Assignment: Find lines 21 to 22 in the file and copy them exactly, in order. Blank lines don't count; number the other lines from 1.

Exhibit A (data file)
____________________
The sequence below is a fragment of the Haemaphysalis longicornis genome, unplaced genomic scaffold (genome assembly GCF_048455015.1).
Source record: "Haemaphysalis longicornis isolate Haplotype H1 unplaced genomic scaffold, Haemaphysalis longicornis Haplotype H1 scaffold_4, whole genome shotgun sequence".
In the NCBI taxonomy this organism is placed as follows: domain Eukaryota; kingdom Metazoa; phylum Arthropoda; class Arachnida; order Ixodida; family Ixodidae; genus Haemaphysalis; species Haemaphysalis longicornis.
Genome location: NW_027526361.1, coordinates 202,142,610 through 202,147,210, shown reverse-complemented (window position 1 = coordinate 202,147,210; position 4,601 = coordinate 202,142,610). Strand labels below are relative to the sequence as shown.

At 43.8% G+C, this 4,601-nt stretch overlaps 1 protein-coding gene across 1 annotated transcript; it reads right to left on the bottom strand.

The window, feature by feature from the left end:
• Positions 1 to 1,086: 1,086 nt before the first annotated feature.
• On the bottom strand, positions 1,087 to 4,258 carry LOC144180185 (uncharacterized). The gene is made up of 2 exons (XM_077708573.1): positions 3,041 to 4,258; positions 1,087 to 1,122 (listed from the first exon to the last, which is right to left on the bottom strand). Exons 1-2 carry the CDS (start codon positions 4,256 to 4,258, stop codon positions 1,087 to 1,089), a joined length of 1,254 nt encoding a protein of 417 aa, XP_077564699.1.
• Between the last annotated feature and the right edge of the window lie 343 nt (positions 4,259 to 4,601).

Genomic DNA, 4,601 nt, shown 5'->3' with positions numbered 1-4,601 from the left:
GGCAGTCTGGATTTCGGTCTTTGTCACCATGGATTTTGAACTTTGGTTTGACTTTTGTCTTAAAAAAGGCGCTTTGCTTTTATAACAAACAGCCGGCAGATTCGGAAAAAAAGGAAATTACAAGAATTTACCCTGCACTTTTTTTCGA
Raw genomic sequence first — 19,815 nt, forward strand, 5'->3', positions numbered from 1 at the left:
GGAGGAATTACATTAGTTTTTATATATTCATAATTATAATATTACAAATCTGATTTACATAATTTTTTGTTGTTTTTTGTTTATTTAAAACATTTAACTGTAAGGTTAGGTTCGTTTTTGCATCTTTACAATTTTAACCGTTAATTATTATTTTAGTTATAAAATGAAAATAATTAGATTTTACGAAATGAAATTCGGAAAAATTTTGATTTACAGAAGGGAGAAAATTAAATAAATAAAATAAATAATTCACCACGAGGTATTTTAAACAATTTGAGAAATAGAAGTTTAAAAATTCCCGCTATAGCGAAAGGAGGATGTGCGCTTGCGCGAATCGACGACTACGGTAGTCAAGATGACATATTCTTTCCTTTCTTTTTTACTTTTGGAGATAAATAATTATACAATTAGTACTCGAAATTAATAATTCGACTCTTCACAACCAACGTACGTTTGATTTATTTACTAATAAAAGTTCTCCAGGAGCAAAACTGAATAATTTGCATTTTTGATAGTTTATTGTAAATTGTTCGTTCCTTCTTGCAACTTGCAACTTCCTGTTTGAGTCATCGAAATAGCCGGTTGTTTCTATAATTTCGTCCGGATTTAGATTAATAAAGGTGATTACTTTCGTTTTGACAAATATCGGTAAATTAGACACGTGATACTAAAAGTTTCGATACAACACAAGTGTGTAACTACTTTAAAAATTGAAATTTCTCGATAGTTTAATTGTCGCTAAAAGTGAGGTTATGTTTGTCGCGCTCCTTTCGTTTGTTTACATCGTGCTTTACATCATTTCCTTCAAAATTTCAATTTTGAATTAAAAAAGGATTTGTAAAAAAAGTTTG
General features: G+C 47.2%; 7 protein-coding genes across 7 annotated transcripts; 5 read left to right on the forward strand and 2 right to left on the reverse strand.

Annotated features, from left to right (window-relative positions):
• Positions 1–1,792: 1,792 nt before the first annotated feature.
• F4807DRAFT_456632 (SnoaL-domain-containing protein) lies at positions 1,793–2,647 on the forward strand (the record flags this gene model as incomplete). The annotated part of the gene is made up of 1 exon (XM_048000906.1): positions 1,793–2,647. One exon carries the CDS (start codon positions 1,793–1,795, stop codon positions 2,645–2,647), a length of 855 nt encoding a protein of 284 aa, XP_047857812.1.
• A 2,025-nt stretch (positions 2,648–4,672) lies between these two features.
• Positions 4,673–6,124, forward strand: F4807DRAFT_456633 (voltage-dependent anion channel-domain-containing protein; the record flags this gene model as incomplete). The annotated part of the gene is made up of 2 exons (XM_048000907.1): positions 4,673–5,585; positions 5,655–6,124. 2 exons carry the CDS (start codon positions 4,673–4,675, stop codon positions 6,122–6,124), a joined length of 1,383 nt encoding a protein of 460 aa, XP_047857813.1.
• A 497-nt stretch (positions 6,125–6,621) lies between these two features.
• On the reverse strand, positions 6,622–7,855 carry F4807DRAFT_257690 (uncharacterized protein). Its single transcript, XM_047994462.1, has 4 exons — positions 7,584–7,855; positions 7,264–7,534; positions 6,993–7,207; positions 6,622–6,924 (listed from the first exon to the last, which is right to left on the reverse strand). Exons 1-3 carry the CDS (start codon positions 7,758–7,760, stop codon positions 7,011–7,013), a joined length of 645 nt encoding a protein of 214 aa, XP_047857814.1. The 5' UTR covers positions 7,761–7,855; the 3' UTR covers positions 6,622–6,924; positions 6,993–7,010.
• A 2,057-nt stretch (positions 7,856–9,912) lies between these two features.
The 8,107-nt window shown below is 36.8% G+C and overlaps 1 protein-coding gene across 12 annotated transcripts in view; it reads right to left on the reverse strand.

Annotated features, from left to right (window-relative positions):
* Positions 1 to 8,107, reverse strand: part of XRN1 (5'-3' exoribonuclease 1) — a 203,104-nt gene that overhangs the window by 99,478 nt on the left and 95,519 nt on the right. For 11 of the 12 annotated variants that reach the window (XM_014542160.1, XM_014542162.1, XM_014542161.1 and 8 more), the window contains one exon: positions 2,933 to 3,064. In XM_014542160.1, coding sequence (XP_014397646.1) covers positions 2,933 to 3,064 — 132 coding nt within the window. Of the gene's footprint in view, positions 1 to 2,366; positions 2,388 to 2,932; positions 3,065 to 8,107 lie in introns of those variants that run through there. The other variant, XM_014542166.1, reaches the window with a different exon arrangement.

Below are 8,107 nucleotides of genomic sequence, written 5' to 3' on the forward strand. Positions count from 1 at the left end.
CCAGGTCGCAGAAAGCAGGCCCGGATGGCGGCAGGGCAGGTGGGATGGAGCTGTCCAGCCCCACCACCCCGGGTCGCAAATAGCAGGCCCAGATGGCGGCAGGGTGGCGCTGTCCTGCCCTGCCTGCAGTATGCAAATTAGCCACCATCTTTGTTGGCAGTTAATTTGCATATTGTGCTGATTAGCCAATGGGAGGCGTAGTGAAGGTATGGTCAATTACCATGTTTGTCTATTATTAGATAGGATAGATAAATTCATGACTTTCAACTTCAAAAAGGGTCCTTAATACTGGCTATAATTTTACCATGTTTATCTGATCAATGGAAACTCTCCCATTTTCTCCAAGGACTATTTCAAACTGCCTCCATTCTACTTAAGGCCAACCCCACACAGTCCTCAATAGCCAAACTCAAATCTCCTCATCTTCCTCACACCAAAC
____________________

• On the reverse strand, positions 6,622–7,855 carry F4807DRAFT_257690 (uncharacterized protein). Its single transcript, XM_047994462.1, has 4 exons — positions 7,584–7,855; positions 7,264–7,534; positions 6,993–7,207; positions 6,622–6,924 (listed from the first exon to the last, which is right to left on the reverse strand). Exons 1-3 carry the CDS (start codon positions 7,758–7,760, stop codon positions 7,011–7,013), a joined length of 645 nt encoding a protein of 214 aa, XP_047857814.1. The 5' UTR covers positions 7,761–7,855; the 3' UTR covers positions 6,622–6,924; positions 6,993–7,010.
• A 2,057-nt stretch (positions 7,856–9,912) lies between these two features.